petroleum as it wants under U.N. sanctions to buy food, medicine and other
necessities. But money is also entering the country illegally through oil
smuggling and a complicated surcharge scheme that a Wall Street Journal
analysis recently estimated provides around $2.5 billion annually outside
the control of sanctions.

While U.S. officials contend that much of the money is being spent to refit
the Iraqi military, develop long-range missiles and possibly assemble
nuclear, biological or chemical weapons, clearly some of it is improving the
lives of Iraqi citizens.

Per capita income now stands at around $2,500 annually -- double that of
Egypt, according to the CIA World Factbook. Iraq's gross domestic product
grew about 15 percent in the year 2000.


As part of the upturn, Iraq has again become a major force in the regional
economy. Much of its $13 billion in annual imports come from Turkey, Egypt,
Saudi Arabia, Syria and Jordan, Iraqi officials said, helping bolster
economies in the region. They added that Turkey's sales to Iraq doubled in
the past year, to nearly $1 billion, while Egypt, starved for hard currency,
now gets $2 billion a year from goods its sells to Iraq.

Iraqis are traveling abroad more easily, too, on the expanding network of
flights available since Saddam International Airport reopened a year ago.
Royal Jordanian Airlines offers four flights a week between Amman and
Baghdad, and service is also available to the Syrian capital, Damascus, and
to Moscow.


Some Iraqis who privately dislike the regime are also uneasy about the
prospect of an attack. They would rather wait for the 65-year-old Hussein's
natural demise than risk a war or revolution. "Borders are closed, brains
are closed," said one businessman, who asked not to be identified. "But it
has been 20 years. What is three or four more? This is what is in the heart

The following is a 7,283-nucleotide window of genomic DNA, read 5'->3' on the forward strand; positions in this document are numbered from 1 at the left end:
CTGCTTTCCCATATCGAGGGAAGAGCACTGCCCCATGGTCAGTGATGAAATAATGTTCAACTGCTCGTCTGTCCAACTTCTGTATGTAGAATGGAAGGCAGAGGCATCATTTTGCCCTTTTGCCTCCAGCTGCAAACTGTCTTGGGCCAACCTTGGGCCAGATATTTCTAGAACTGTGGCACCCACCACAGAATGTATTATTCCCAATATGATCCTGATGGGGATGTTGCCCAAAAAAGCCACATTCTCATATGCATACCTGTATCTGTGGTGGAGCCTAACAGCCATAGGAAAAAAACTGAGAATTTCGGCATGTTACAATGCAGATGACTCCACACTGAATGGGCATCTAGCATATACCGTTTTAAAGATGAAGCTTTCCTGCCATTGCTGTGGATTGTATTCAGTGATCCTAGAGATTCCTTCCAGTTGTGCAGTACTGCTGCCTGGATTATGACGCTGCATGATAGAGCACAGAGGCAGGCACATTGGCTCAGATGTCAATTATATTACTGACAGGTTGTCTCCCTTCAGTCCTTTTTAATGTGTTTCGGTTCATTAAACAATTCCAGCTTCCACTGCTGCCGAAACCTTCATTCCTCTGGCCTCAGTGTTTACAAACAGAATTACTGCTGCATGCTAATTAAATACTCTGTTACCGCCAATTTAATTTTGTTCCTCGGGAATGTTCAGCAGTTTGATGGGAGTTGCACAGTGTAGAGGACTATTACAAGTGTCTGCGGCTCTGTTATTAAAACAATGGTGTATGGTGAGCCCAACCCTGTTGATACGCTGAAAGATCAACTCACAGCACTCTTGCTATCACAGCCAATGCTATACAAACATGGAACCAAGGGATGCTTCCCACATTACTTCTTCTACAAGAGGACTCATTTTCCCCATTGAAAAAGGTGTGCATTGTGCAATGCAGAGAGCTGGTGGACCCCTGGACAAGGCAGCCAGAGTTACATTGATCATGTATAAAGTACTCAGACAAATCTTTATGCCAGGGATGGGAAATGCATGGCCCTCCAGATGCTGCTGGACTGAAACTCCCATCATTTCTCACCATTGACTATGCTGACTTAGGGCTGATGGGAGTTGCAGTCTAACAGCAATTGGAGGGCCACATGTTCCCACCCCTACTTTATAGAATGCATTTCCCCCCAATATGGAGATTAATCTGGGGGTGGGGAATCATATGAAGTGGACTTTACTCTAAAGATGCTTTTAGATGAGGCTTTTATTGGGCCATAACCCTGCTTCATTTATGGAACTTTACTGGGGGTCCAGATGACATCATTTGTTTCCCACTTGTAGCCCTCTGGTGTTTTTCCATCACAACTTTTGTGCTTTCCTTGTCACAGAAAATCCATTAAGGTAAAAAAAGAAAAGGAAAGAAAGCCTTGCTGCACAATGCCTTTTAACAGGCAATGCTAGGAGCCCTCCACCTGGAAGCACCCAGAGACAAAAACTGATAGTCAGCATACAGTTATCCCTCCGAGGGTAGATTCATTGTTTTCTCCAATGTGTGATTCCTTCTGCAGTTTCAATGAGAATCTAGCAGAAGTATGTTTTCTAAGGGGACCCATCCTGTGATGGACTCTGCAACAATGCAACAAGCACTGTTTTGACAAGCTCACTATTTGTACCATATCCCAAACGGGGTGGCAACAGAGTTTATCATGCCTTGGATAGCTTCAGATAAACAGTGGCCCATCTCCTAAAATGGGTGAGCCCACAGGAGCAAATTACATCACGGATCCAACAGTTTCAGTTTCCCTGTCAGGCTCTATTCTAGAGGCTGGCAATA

of Iraqis."

Advisers in the president's office, meanwhile, say the government's public
bravado -- defiant, anti-American and ready for a fight -- isn't the whole
story. "What are we going to say if [Bush] says we are the axis of evil? We
fought Iran for eight years. How can you just throw us in one bottle?" one
Iraqi official said. "We have learned lessons, and we will make use of those
lessons. We will try to avoid our people suffering again."

Despite the talk of war, the United States hasn't much changed the military
pressure that it has exerted against Iraq since the end of the Gulf War.
Every day a panoply of U.S. planes, including high-flying U-2 reconnaissance
jets and RC-135 eavesdropping aircraft, course the skies of northern Saudi
Arabia and southern Turkey, monitoring the Iraqi military. Warplanes stage
periodic strikes against antiaircraft positions.

But some diplomats in Baghdad and analysts in Washington say that Bush's war
threats may already be paying off with the rise of what amounts, by Iraqi
standards, to a group of pragmatists on the Baath Party's ruling
Revolutionary Command Council.

The diplomats said they believe Foreign Minister Naji Sabri has developed an
influential voice in alliance with Hussein's younger son and possible
successor, Qusay. Sabri is said to have pushed for recent efforts to mend
fences with Kuwait and Saudi Arabia. At a recent Arab League summit in
Beirut, Iraq went further than ever, promising to respect Kuwait's

Iraq has also reopened talks with the United Nations on the possible return
of U.N. weapons inspection teams, who were withdrawn from the country in
1998 hours before the United States and Britain launched airstrikes on
Baghdad. The talks now involve Iraqi scientists and generals. Before Sept.
11, Iraq maintained that inspectors would never return.

Hussein remains the ultimate arbiter, however, holding on to power despite a
record of domestic mismanagement, political executions and atrocities
against his people.


by Ewen MacAskill
The Guardian, 17th May

Looked at face-on, the minarets of the Umm al-Ma'arik mosque in Baghdad are
much like any others in the Middle East. But seen side on, they resemble
Scud missiles sitting on launch-pads.

The Iraqi government, extremely sensitive about religious matters, denies
that Saddam had the four minarets built as a tribute to the Scuds he
launched against Israel during the 1991 Gulf war. But a close look round the